Before Java 9 and Project Jigsaw, you would have to package the entire monolithic Java Runtime Environment (JRE) to distribute your application with an embedded JRE runtime. This took up a lot of space. Now, you can generate your own custom runtime with only the modules you want to keep the size of the final package smaller.
You can think of a runtime image as another name for a Java runtime environment (JRE). When you create a custom runtime, you are generating a new JRE that only includes the modules you want. You can exclude core java modules that you don't need and you can include custom modules that you wrote. They will all be "baked in" to the runtime.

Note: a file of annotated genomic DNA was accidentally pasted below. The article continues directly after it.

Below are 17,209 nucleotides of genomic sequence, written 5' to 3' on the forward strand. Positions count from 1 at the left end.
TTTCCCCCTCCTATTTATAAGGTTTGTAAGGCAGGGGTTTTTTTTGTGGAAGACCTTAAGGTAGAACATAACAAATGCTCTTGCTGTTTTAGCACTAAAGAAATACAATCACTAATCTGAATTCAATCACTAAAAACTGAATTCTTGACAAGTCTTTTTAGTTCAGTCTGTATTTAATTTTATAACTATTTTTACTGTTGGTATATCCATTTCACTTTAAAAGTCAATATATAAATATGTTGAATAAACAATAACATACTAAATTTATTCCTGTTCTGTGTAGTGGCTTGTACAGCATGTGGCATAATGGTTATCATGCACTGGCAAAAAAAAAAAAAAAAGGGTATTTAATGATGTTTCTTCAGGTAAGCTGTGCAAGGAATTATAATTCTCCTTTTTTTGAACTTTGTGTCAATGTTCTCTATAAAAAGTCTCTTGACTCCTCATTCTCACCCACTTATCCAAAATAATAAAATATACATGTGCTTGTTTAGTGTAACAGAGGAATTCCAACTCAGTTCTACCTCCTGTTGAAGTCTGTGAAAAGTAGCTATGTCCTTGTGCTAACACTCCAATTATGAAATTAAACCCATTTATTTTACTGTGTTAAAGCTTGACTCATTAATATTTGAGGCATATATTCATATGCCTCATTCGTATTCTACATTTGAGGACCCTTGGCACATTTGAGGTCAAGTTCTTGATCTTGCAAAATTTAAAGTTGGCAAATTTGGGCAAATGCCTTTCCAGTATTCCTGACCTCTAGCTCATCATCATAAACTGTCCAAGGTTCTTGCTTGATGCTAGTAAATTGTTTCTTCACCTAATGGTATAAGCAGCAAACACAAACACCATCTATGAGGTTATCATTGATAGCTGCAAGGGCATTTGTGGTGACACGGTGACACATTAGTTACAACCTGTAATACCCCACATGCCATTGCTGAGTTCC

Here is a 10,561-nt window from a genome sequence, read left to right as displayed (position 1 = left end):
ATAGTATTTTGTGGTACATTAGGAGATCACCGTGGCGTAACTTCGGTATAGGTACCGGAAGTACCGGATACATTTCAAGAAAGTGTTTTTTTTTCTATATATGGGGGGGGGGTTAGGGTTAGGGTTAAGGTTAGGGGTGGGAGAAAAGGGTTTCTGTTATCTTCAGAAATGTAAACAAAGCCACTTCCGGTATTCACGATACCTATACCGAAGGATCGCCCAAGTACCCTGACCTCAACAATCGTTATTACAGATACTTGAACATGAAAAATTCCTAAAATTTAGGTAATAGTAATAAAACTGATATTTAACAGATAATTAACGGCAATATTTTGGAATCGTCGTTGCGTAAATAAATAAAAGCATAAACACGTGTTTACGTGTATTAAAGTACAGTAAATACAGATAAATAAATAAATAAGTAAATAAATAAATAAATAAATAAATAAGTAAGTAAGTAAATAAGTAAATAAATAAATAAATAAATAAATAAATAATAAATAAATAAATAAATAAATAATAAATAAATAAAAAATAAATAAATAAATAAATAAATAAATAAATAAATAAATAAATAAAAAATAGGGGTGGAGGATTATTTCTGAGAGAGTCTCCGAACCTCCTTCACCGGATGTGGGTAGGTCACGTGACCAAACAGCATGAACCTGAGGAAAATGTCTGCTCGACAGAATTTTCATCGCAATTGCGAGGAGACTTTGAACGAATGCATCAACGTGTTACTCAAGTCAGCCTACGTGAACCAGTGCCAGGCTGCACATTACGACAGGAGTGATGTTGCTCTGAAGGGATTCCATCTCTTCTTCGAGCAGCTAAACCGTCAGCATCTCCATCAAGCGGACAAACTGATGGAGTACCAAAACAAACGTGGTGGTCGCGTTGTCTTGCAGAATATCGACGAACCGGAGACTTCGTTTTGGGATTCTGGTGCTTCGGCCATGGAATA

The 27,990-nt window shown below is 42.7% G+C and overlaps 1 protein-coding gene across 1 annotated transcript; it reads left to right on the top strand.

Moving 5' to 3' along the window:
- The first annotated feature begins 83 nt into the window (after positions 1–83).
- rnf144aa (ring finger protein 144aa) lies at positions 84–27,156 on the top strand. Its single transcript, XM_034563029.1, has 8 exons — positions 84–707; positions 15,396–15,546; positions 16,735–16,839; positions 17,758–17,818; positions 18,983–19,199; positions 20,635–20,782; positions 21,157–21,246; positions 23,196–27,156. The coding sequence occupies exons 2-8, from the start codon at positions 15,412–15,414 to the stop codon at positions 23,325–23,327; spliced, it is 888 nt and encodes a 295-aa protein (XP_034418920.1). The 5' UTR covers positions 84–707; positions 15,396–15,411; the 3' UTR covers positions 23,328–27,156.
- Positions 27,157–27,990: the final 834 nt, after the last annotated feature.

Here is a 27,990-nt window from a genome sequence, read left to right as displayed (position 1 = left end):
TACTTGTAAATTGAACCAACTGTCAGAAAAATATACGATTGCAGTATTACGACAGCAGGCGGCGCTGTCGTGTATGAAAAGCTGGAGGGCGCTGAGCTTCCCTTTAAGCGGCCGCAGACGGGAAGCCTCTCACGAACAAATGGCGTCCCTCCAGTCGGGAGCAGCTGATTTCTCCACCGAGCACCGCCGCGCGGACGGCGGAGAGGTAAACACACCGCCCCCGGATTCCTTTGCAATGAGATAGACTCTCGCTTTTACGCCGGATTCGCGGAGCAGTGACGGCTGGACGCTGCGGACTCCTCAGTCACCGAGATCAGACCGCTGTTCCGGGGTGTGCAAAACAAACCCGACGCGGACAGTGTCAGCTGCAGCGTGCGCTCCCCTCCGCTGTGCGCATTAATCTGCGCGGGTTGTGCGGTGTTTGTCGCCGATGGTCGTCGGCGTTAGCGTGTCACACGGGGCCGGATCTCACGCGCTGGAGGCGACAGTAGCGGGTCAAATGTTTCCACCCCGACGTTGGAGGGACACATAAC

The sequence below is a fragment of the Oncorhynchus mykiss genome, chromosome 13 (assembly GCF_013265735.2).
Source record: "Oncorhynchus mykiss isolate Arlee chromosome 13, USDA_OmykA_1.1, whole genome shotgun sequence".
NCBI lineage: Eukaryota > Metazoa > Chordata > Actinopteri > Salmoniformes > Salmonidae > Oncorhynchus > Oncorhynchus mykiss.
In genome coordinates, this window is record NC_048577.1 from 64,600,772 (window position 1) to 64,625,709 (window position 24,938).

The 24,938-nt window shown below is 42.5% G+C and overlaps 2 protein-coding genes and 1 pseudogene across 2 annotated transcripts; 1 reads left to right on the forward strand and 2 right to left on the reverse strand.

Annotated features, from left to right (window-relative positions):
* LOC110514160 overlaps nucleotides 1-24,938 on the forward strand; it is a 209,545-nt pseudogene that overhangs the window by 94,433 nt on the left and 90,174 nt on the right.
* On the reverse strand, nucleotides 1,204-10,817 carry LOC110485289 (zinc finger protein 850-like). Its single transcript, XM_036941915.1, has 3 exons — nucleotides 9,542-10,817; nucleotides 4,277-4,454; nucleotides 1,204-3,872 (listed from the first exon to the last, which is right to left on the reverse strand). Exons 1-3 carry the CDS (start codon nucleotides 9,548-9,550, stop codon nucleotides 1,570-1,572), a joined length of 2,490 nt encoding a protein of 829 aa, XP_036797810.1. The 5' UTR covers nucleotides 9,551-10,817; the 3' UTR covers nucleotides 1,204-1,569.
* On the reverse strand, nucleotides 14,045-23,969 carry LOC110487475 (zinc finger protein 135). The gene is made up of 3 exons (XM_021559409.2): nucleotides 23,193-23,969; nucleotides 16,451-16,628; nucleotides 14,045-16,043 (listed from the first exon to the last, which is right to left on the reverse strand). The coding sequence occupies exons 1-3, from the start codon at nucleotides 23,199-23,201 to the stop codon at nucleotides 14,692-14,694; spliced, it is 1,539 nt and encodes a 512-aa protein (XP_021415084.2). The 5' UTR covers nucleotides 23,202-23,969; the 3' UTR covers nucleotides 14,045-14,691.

If you are familiar with Python Virtual Environments, it is similar to that. It is a directory that contains an isolated Java environment with only the specific dependencies needed that will not conflict with other isolated runtimes.
After following this guide, you will understand how to use
jlink to create runtime images with only the modules you want. You should also know how to add custom modules including third-party modules like JavaFX.